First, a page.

What is Municipal Liability?

Acquire knowledge of the civil action against a government and/or its agents for accidents that occur on municipal property

  • General background

Municipal liability is civil liability in situations where the actions of a municipal corporation, a municipal body or agent causes someone to sustain an injury. Examples include: accidents in a recreational facility run by a municipality; slip and fall accidents on municipal venues; and MVAs involving municipal vehicles such as police cars, postal trucks and public transit vehicles.

Sometimes, in lawsuits alleging municipal liability, the issue might arise as to whether it is the government or some other entity that is responsible for the accident or for compensation – such as a third party contractor, private property owner or insurance company.

Municipalities are under a statutory duty of care to maintain roads in a reasonable state of repair. An action against a municipality for breaching its duty of care is analyzed as follows:

  1. Non-repair: The plaintiff must prove on a balance of probabilities that the municipality failed to keep the road in question in a reasonable state of repair.
  2. Causation: The plaintiff must prove that the non-repair caused the accident.
  3. Statutory defences: Proof of non-repair and causation establish a prima facie case of liability against a municipality. The municipality then has an onus of establishing one of the following defences:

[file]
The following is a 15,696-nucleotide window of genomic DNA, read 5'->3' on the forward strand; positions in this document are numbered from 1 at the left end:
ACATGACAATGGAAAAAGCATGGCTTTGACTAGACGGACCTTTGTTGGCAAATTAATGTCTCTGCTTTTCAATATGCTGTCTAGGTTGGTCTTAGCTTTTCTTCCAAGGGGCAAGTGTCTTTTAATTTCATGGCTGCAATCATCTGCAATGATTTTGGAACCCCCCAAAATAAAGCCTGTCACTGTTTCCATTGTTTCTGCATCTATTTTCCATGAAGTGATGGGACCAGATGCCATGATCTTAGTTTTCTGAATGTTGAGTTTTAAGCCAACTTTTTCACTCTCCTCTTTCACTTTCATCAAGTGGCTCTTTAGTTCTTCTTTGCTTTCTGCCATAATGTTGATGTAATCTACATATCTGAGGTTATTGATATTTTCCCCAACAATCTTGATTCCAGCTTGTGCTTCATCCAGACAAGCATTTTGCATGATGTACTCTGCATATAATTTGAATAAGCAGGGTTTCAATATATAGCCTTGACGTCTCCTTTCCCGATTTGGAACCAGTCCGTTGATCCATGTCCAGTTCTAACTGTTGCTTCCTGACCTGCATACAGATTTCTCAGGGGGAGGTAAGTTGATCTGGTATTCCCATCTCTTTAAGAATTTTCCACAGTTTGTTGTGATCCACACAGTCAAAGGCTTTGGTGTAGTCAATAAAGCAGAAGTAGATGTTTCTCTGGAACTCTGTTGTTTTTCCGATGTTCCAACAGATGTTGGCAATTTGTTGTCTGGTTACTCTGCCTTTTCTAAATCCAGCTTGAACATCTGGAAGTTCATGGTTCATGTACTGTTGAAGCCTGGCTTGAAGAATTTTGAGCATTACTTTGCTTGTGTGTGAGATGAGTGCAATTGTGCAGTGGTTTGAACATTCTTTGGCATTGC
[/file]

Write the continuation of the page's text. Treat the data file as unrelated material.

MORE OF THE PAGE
1. it did not know and could not reasonably have been expected to have known about the state of repair of the highway or bridge;
    2. it took reasonable steps to prevent the default from arising; or
    3. at the time the cause of action arose, minimum standards established by the Ministry of Transportation applied to the highway or bridge and to the alleged default and those standards have been met.
  4. Contributory negligence: If a municipality cannot establish any of the three statutory defences, it can show that the plaintiff’s driving caused or contributed to the plaintiff’s injuries.[1]
  • Immunity

The Municipal Act, 2001 sets out a limitation to municipal liability for negligence.

  • The Act provides an exemption
    • to “a municipality or local board … a member of a municipal council or a local board … or … an officer, employee or agent of a municipality or local board”,
    • for “negligence in connection with the exercise or non-exercise of a discretionary power or the performance or non-performance of a discretionary function, if the action or inaction results from a policy decision of a municipality or local board made in a good faith exercise of the discretion”.[2]
  • Slip and fall accidents

The Act provides that “Except in case of gross negligence, a municipality is not liable for a personal injury caused by snow or ice on a sidewalk”.[3]

The concept of gross negligence has been described in many ways. One of them is that, whereas negligence involves a person failing to act with the care a reasonable person would take, gross negligence involves a person failing to act with the care a careless person would take. One way in which a municipality would be grossly negligent would be if it knew of a heightened chance of harm (e.g. posed by a snow storm) and did not have policy in place to address the potential for harm (e.g. by not having a snow removal policy).

In Vargas v. Hamilton, the plaintiff sued the municipality and adjoining landowner for her slip and fall at 7 a.m. on a day after a night of freezing rain. The court dismissed her claim because the municipality had a bylaw requiring that landowners on a street clear their sidewalk of snow and ice within 24 hours of a winter storm event – which was reasonable – and the adjoining landowner cleared the sidewalk of snow and ice about 7-8 a.m. that day – which was also reasonable.[4]

  • Notice period

The plaintiff is generally required to give notice to the municipality before bringing a civil suit.